Employer Liability for Employee's Acts
When Is an Employer Liable for Acts of an Employee?
If an employee acts in a negligent manner and causes an injury to another person, the company may be liable for any expenses incurred by that person as a result of the injury. Whether the employer is liable for an employee's act depends upon what capacity the employee was acting in.
If an employee was working within the scope of his employment when he caused an injury to another person, it is most likely the employer will be held liable for the cost of that injury. In other words, if an employee is doing something that is one of his job duties, and an injury occurs because of it, the employer is held liable.
However, if the employee acted out of his own personal volition and either purposefully or recklessly caused the injury, it would not be the company who is liable for the act. Examples would include acts by an employee outside the work environment, or malicious acts by an employee within the work environment (such as one employee punching another).
Can an Employer Be Liable for an Employee's Acts Just Because They Hired the Employee?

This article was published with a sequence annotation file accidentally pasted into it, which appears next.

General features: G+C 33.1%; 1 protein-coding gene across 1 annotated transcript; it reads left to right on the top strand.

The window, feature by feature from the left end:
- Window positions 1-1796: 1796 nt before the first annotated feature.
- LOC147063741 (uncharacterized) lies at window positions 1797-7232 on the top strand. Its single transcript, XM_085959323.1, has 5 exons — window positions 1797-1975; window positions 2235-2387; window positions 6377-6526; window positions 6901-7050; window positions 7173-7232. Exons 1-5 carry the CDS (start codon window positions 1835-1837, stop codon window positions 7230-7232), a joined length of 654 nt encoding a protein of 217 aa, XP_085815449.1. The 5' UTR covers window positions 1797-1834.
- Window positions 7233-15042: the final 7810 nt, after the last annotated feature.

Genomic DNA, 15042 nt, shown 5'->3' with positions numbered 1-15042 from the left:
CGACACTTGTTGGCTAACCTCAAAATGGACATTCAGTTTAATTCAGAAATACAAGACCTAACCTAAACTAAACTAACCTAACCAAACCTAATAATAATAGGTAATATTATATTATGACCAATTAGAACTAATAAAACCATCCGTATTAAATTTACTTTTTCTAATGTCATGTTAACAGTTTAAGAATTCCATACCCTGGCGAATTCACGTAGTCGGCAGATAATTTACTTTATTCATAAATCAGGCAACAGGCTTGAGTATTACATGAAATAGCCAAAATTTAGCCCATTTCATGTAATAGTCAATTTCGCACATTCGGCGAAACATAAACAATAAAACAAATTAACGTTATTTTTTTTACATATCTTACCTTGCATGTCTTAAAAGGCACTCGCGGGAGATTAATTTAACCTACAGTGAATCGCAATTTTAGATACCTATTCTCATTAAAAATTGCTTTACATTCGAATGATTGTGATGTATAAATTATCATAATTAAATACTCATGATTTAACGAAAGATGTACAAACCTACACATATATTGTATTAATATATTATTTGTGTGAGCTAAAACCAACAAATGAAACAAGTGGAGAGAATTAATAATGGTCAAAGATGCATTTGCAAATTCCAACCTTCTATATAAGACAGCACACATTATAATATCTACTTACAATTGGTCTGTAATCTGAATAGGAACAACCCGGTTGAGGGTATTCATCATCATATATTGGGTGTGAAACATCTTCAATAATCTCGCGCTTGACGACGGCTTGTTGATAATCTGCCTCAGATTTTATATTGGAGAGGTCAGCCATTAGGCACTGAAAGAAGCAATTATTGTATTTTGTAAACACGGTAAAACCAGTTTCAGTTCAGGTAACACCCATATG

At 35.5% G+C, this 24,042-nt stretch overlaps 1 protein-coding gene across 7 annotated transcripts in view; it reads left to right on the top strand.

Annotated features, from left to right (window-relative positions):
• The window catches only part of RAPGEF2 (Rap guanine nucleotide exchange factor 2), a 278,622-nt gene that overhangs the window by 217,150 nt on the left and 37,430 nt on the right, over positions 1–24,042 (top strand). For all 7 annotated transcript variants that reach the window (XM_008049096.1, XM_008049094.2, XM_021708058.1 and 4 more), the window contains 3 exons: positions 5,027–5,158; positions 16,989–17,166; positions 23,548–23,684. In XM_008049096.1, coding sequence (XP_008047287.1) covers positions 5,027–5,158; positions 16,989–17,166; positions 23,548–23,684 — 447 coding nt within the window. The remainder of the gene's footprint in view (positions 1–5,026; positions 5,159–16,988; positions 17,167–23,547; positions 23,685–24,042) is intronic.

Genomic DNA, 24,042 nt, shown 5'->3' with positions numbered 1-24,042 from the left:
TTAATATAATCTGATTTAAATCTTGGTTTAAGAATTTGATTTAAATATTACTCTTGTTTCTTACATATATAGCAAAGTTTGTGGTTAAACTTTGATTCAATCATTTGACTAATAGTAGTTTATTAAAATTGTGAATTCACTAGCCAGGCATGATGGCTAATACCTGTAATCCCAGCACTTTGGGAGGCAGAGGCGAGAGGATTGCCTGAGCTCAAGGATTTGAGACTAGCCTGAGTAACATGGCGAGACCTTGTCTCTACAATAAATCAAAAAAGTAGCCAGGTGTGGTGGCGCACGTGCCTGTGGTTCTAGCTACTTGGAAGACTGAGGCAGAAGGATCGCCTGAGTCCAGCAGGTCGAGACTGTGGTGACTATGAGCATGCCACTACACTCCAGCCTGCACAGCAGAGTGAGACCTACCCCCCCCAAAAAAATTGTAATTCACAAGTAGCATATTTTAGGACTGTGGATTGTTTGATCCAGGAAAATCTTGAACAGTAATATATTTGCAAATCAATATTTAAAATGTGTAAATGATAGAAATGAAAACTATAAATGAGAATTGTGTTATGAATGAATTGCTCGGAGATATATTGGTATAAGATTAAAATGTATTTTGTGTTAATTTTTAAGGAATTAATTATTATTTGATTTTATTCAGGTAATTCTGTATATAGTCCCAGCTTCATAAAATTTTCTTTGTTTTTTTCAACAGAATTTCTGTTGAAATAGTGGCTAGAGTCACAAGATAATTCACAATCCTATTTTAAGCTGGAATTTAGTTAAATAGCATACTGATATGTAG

Even if an employee commits an act not within the scope of employment that ends up hurting another individual, an employer can still be held liable if it was obvious the employee was reasonably capable of committing this act. In other words, the employer can be held liable for any acts the employee committed that were reasonably predictable. One example of this is if an employer hired an employee without doing a background check, which would have revealed that employee had a criminal record that involved armed robbery and assault with a deadly weapon.
If the employee is a delivery person and ends up shooting and robbing one of the customers, and it was obvious from the circumstances of his previously committed crimes that he would be likely to do it again, the employer may be held liable for the costs of treatment for any injuries sustained by the victim as a result of the act.
Should I Consult an Attorney?
You probably want to contact a personal injury attorney. Your attorney will be able to advise you of your rights and let you know if you may be entitled to compensation by the employee or employer for costs of treatment for the injuries you sustained.
Consult a Lawyer - Present Your Case Now!
Last Modified: 01-16-2014 03:01 PM PST
Did you find this article informative?
Link to this page